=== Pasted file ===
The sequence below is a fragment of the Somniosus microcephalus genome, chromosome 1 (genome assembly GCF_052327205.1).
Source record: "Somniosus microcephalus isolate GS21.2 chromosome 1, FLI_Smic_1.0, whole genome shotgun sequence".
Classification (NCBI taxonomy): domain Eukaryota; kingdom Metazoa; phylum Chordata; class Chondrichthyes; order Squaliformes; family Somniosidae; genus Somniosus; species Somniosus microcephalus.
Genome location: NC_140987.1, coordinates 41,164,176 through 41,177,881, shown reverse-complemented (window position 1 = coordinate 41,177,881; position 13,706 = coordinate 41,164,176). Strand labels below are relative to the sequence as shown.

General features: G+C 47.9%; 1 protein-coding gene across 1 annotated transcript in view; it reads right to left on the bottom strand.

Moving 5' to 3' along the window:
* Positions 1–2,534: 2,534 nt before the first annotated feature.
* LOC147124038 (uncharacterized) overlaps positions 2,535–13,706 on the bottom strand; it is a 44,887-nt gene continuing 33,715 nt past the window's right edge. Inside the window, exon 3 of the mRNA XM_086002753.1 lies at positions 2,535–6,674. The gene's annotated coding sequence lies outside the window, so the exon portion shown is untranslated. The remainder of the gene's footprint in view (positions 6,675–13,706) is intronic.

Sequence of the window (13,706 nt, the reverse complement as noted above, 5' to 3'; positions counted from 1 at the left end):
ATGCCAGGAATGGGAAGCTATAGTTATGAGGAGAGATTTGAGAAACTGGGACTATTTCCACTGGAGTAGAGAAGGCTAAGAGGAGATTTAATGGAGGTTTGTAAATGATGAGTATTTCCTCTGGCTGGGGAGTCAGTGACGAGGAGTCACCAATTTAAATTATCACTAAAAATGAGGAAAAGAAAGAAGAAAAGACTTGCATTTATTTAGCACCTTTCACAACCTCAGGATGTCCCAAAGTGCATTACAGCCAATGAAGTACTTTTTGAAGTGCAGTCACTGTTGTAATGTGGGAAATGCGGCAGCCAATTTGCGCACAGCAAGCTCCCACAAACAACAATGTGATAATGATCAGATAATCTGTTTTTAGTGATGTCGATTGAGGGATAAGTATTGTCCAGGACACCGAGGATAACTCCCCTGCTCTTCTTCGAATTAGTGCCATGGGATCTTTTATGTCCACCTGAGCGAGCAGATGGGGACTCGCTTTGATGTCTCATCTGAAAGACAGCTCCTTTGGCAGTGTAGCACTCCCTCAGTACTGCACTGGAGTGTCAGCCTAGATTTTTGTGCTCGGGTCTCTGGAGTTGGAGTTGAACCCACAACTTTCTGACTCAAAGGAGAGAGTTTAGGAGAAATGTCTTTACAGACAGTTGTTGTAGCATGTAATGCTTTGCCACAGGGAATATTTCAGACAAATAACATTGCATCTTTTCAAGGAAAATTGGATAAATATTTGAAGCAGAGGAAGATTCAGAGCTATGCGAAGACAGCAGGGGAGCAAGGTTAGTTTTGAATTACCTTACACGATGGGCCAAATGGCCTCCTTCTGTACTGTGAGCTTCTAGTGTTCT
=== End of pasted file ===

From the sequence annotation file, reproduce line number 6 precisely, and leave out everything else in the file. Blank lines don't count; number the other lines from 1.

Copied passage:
Moving 5' to 3' along the window: